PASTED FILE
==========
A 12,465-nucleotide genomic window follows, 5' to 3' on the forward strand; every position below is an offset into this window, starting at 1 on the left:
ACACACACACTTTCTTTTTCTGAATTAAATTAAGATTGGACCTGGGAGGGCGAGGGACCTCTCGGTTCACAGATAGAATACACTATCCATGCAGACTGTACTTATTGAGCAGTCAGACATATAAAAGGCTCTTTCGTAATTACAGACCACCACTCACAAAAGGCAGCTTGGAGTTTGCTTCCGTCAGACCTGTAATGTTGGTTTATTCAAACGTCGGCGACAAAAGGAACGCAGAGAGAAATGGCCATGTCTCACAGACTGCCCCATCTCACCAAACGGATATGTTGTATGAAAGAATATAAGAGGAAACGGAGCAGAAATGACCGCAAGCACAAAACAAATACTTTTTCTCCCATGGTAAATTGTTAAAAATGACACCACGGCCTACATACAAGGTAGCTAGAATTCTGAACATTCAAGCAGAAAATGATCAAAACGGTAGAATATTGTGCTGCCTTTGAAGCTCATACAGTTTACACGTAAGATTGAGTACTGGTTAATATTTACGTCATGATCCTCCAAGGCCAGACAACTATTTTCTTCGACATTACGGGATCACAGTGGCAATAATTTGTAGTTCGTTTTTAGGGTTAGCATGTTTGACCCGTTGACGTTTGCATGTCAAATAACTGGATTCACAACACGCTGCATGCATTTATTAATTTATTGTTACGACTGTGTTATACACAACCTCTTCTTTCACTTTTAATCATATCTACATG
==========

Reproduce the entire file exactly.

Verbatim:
A 12,465-nucleotide genomic window follows, 5' to 3' on the forward strand; every position below is an offset into this window, starting at 1 on the left:
ACACACACACTTTCTTTTTCTGAATTAAATTAAGATTGGACCTGGGAGGGCGAGGGACCTCTCGGTTCACAGATAGAATACACTATCCATGCAGACTGTACTTATTGAGCAGTCAGACATATAAAAGGCTCTTTCGTAATTACAGACCACCACTCACAAAAGGCAGCTTGGAGTTTGCTTCCGTCAGACCTGTAATGTTGGTTTATTCAAACGTCGGCGACAAAAGGAACGCAGAGAGAAATGGCCATGTCTCACAGACTGCCCCATCTCACCAAACGGATATGTTGTATGAAAGAATATAAGAGGAAACGGAGCAGAAATGACCGCAAGCACAAAACAAATACTTTTTCTCCCATGGTAAATTGTTAAAAATGACACCACGGCCTACATACAAGGTAGCTAGAATTCTGAACATTCAAGCAGAAAATGATCAAAACGGTAGAATATTGTGCTGCCTTTGAAGCTCATACAGTTTACACGTAAGATTGAGTACTGGTTAATATTTACGTCATGATCCTCCAAGGCCAGACAACTATTTTCTTCGACATTACGGGATCACAGTGGCAATAATTTGTAGTTCGTTTTTAGGGTTAGCATGTTTGACCCGTTGACGTTTGCATGTCAAATAACTGGATTCACAACACGCTGCATGCATTTATTAATTTATTGTTACGACTGTGTTATACACAACCTCTTCTTTCACTTTTAATCATATCTACATG